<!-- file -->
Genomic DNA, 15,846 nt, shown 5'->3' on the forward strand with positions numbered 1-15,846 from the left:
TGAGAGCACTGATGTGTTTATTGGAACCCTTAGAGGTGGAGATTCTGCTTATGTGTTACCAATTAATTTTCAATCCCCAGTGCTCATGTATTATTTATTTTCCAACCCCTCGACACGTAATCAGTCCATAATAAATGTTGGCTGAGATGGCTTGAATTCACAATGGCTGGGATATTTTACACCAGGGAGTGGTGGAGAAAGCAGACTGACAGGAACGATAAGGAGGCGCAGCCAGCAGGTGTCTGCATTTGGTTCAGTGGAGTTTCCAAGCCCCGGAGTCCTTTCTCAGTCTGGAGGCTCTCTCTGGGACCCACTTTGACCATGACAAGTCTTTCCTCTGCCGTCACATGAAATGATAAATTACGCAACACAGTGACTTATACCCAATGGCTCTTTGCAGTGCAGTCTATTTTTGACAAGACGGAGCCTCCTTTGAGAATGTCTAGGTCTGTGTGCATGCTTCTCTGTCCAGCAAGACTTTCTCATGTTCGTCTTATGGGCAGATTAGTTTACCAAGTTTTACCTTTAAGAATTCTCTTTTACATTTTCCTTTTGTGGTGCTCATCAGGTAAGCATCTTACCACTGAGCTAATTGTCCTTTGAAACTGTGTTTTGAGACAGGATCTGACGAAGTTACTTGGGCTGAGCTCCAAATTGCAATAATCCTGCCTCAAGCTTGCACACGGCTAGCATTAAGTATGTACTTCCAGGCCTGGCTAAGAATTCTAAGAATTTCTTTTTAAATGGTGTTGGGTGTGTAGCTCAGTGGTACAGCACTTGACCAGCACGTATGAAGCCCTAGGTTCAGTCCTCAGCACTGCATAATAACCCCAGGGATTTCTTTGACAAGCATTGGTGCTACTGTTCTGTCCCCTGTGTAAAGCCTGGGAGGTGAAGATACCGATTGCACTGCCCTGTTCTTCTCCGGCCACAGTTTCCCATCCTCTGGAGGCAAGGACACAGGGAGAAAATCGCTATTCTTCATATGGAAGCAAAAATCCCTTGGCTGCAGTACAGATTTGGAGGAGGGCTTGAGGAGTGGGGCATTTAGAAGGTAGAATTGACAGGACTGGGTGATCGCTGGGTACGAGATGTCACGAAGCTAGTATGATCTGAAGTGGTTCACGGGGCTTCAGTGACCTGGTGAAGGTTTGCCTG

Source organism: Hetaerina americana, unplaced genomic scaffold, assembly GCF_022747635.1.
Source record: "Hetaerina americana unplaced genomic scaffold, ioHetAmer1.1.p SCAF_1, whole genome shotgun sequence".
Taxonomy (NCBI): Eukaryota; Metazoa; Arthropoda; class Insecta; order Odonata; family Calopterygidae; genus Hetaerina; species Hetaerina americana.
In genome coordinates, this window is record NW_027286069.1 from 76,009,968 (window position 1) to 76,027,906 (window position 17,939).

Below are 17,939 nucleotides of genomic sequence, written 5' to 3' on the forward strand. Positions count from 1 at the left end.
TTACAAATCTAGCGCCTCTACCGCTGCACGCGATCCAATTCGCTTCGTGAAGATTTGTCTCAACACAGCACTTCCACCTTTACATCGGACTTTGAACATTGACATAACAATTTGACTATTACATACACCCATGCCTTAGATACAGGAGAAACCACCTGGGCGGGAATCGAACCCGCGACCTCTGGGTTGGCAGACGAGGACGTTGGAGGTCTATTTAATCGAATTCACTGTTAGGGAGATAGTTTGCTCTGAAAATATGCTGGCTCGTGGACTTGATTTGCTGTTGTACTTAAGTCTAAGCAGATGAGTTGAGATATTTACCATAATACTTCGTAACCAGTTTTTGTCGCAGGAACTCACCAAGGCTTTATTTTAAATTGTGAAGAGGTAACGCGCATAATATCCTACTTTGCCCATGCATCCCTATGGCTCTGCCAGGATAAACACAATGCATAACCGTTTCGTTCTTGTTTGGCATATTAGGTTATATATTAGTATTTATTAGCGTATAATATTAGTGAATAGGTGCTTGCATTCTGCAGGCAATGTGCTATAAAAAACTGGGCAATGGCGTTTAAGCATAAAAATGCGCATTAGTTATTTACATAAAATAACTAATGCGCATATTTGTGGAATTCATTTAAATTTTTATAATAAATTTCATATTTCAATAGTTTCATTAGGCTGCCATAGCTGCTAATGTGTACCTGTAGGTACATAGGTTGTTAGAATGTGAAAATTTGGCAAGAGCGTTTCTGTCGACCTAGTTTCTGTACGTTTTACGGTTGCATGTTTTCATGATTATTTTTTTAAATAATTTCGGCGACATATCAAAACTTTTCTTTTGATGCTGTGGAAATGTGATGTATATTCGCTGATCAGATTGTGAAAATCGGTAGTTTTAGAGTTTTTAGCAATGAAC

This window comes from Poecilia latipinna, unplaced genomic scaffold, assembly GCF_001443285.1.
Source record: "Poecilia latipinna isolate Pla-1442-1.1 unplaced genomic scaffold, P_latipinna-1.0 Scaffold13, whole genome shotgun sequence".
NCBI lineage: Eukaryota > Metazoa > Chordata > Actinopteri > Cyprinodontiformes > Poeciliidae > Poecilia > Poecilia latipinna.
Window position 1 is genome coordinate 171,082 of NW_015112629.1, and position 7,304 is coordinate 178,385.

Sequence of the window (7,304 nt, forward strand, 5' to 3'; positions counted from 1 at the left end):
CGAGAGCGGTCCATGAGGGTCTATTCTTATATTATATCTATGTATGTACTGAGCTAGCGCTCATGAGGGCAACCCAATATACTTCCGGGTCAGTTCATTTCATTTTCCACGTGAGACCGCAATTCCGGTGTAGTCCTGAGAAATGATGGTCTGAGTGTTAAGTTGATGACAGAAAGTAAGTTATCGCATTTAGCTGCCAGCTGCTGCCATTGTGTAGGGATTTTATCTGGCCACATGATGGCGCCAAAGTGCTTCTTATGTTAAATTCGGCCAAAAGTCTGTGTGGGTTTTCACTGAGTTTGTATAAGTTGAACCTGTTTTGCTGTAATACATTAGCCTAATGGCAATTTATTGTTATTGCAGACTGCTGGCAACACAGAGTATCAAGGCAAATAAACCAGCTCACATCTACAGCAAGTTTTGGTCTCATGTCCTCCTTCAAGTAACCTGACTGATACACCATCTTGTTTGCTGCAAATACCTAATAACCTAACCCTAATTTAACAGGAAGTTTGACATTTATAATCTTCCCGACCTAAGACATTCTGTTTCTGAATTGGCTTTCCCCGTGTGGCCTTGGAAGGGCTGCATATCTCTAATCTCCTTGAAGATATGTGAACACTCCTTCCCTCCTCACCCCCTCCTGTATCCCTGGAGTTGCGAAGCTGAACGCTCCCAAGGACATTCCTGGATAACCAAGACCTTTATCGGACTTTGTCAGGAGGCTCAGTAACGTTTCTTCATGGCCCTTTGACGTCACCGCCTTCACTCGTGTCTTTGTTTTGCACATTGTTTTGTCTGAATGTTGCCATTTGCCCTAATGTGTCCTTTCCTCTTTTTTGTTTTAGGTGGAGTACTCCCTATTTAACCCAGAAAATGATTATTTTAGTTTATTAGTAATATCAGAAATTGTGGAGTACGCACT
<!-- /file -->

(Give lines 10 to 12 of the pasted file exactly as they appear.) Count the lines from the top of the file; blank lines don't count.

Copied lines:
Source record: "Poecilia latipinna isolate Pla-1442-1.1 unplaced genomic scaffold, P_latipinna-1.0 Scaffold13, whole genome shotgun sequence".
NCBI lineage: Eukaryota > Metazoa > Chordata > Actinopteri > Cyprinodontiformes > Poeciliidae > Poecilia > Poecilia latipinna.
Window position 1 is genome coordinate 171,082 of NW_015112629.1, and position 7,304 is coordinate 178,385.